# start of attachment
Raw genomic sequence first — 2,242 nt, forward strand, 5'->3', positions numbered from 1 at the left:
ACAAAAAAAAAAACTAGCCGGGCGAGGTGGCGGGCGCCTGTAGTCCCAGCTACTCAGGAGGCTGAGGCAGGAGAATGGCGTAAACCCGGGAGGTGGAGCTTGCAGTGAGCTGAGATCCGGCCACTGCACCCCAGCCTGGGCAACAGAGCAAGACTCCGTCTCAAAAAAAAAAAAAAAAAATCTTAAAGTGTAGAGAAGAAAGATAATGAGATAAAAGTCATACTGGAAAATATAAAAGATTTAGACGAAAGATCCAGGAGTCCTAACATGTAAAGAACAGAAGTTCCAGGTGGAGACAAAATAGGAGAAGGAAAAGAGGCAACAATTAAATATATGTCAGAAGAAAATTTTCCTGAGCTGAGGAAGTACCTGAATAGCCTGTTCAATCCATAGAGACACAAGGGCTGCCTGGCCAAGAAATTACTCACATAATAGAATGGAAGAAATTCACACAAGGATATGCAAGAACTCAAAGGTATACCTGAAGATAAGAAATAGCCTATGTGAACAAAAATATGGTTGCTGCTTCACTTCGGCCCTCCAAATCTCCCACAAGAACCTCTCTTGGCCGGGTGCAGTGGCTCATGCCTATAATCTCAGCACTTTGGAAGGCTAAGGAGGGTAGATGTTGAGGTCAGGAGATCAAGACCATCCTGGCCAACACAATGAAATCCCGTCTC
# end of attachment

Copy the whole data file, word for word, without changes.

Raw genomic sequence first — 2,242 nt, forward strand, 5'->3', positions numbered from 1 at the left:
ACAAAAAAAAAAACTAGCCGGGCGAGGTGGCGGGCGCCTGTAGTCCCAGCTACTCAGGAGGCTGAGGCAGGAGAATGGCGTAAACCCGGGAGGTGGAGCTTGCAGTGAGCTGAGATCCGGCCACTGCACCCCAGCCTGGGCAACAGAGCAAGACTCCGTCTCAAAAAAAAAAAAAAAAAATCTTAAAGTGTAGAGAAGAAAGATAATGAGATAAAAGTCATACTGGAAAATATAAAAGATTTAGACGAAAGATCCAGGAGTCCTAACATGTAAAGAACAGAAGTTCCAGGTGGAGACAAAATAGGAGAAGGAAAAGAGGCAACAATTAAATATATGTCAGAAGAAAATTTTCCTGAGCTGAGGAAGTACCTGAATAGCCTGTTCAATCCATAGAGACACAAGGGCTGCCTGGCCAAGAAATTACTCACATAATAGAATGGAAGAAATTCACACAAGGATATGCAAGAACTCAAAGGTATACCTGAAGATAAGAAATAGCCTATGTGAACAAAAATATGGTTGCTGCTTCACTTCGGCCCTCCAAATCTCCCACAAGAACCTCTCTTGGCCGGGTGCAGTGGCTCATGCCTATAATCTCAGCACTTTGGAAGGCTAAGGAGGGTAGATGTTGAGGTCAGGAGATCAAGACCATCCTGGCCAACACAATGAAATCCCGTCTC